The EPA argues that none of the Respondent's contentions raise a material issue of fact concerning liability and that the contentions are irrelevant and/or immaterial to the issue of the Respondent's liability for the two Counts in the Complaint. The EPA points out that EPCRA is a strict liability statute and that the Respondent's knowledge and intent are not relevant to the issue of liability. See In the Matter of Steeltech, Limited, Docket No. EPCRA-037-94 (May 29, 1998), p. 17. I agree, but note that some of the "defenses" raised by the Respondent may be more appropriately considered in the determination of the appropriateness of the proposed penalty.

With respect to the Respondent's allegation of estoppel, the EPA asserts that it is a well settled matter of law that the equitable doctrine of estoppel may be applied against the Government only in the rarest circumstances. See United States v. California, 332 U.S. 19, 39-40 (1947). Even if I were to assume that estoppel may be invoked against the Government, the allegations set forth by the Respondent do not approach the requisite "affirmative misconduct" on the part of the EPA or other government entities to support the application of estoppel.

In summary, I find that there are no genuine issues of material fact concerning liability and that the EPA is entitled to judgment on liability as a matter of law. The undisputed facts establish the Respondent's liability for the two counts alleged in the Complaint.



Accelerated Decision as to Penalty


The EPA argues that there is no genuine dispute of material fact with regard to the penalty and that the record reflects that the proposed penalty of $35,000 is appropriate. The EPA argues, therefore, that an evidentiary is not required. In the Matter of Lyons Fuel, Inc., Docket No. CAA-I-97-100 (Jan. 21, 1998), p. 5.; see Green Thumb Nursery, supra.

The Respondent counters that factual issues concerning the penalty have been raised by the pleadings and the accompanying affidavit of G. Timothy Daniel which must be resolved in an evidentiary hearing. Specifically, the Respondent contends that there must be resolution of the following: whether the Respondent is a "small business" entitled to favorable consideration under Executive Memorandum on Regulatory Reform, 60 Fed. Reg. 20621 (April 26, 1995); whether "justice requires" that the Respondent be entitled to favorable consideration as a "responsible environmental citizen", whether the Respondent has made all reasonable efforts to come into compliance; whether the Respondent knew or should have known of the filing requirements; whether the Respondent technically filed with the agencies; whether the penalty levels assigned are appropriate; whether the circumstances indicate that there was a potential risk; and whether the Respondent is entitled to favorable consideration because it acquired no economic benefit, it has a good history of compliance with environmental laws, it substantially complied with the regulations, it has incurred environmentally beneficial expenditures, and it has voluntarily established and implemented a Spill Prevention and Countermeasure Plan.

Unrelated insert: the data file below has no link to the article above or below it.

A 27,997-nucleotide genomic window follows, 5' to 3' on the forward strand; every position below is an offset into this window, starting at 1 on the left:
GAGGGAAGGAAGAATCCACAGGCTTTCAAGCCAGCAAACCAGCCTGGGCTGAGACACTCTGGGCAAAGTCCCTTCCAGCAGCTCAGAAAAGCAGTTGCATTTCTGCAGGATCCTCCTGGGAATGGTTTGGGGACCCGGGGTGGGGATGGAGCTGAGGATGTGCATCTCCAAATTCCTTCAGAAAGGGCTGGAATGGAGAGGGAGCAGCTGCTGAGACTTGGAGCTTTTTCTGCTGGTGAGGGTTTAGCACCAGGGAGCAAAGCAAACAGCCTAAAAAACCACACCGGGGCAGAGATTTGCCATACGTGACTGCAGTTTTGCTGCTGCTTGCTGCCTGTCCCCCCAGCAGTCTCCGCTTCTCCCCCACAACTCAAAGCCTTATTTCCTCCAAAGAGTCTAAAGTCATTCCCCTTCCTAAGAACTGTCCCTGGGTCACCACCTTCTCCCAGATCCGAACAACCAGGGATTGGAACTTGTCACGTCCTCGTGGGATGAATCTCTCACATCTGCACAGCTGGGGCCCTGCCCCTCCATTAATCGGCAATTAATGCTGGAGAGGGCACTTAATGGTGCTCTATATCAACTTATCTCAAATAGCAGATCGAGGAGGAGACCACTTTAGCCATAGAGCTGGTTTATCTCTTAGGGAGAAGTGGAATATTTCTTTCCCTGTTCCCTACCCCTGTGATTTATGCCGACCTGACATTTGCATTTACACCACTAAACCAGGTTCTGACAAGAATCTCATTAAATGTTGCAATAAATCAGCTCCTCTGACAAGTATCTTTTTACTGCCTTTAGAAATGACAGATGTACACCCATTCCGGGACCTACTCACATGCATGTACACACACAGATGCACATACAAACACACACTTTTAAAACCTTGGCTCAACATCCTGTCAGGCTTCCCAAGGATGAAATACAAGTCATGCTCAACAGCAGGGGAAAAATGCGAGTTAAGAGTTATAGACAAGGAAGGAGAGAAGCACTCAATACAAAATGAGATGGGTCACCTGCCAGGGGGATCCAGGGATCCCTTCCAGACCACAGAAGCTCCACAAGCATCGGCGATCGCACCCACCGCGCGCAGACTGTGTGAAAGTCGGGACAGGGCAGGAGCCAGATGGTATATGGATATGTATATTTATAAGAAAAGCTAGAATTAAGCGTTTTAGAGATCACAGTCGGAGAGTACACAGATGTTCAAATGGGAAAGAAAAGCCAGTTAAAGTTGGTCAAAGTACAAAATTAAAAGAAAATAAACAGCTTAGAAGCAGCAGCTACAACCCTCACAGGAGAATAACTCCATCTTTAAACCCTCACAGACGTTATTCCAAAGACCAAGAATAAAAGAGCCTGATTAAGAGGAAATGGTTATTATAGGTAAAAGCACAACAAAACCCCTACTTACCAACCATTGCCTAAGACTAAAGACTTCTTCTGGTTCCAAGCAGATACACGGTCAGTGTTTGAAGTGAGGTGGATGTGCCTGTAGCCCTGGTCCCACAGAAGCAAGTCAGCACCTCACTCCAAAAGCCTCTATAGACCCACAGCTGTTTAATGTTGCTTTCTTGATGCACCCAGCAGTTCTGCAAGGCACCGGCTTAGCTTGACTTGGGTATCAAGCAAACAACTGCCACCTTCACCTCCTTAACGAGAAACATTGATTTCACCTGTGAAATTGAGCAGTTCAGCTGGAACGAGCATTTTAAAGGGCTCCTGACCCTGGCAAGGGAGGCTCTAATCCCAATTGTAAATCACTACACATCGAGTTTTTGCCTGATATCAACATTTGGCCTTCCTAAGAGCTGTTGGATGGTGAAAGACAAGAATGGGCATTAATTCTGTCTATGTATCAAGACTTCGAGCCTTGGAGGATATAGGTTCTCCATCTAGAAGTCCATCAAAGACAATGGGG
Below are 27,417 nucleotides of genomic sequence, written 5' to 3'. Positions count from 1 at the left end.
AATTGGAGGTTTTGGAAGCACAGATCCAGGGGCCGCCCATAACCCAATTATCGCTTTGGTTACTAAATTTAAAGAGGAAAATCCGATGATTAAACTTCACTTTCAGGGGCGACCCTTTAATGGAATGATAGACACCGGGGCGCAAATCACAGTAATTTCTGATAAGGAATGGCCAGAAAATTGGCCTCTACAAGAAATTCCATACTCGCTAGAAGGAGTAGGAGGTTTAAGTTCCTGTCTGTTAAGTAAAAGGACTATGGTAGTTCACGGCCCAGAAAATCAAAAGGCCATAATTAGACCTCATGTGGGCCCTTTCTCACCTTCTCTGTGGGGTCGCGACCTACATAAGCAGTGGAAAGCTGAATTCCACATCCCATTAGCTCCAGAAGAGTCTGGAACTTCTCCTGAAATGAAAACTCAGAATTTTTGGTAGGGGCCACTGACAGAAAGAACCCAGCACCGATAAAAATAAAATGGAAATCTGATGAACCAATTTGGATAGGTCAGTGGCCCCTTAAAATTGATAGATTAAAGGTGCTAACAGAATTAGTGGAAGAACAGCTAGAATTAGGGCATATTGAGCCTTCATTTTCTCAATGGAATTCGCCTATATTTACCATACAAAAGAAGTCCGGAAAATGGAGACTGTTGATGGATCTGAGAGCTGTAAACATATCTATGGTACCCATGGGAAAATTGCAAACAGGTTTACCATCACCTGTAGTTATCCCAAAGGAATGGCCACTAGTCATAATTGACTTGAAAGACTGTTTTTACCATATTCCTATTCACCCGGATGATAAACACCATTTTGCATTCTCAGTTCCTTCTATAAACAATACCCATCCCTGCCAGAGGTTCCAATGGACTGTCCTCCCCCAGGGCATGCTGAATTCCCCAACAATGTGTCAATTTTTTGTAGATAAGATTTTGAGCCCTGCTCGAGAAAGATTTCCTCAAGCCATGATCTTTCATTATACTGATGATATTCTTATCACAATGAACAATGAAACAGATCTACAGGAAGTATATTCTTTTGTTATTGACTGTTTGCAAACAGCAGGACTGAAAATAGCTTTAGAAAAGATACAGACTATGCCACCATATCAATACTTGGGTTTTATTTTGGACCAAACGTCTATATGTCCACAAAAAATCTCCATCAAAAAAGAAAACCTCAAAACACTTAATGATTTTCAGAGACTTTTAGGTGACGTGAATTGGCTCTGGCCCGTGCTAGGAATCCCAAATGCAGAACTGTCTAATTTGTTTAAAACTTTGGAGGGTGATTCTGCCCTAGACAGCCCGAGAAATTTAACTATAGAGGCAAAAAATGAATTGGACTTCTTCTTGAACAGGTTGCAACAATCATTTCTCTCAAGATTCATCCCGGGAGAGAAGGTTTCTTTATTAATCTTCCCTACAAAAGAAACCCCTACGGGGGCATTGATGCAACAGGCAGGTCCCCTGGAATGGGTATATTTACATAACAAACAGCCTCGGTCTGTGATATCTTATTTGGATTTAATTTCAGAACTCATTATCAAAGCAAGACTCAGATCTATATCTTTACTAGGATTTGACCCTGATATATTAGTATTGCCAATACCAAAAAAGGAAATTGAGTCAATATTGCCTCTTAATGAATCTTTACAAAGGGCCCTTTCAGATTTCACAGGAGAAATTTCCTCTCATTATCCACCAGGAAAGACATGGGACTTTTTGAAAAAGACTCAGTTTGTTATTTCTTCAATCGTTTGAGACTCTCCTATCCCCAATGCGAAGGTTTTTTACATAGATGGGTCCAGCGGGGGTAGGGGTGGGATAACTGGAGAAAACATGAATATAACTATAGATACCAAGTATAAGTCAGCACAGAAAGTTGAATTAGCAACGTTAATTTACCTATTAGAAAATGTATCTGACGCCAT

Based on the February 26, 1999, affidavit from Mr. Daniel, the President of Lay Brothers, Inc., I find that the Respondent has sufficiently raised a genuine issue of material fact concerning the appropriateness of the proposed penalty so as to warrant an evidentiary hearing. In particular, it is noted that Mr. Daniel disputes the EPA's assessment of the circumstances of the violations as made by the EPA based on the report of Lieutenant Charles Gulley. Mr. Daniel alleges that Mr. Gulley never provided him with the relevant forms as requested.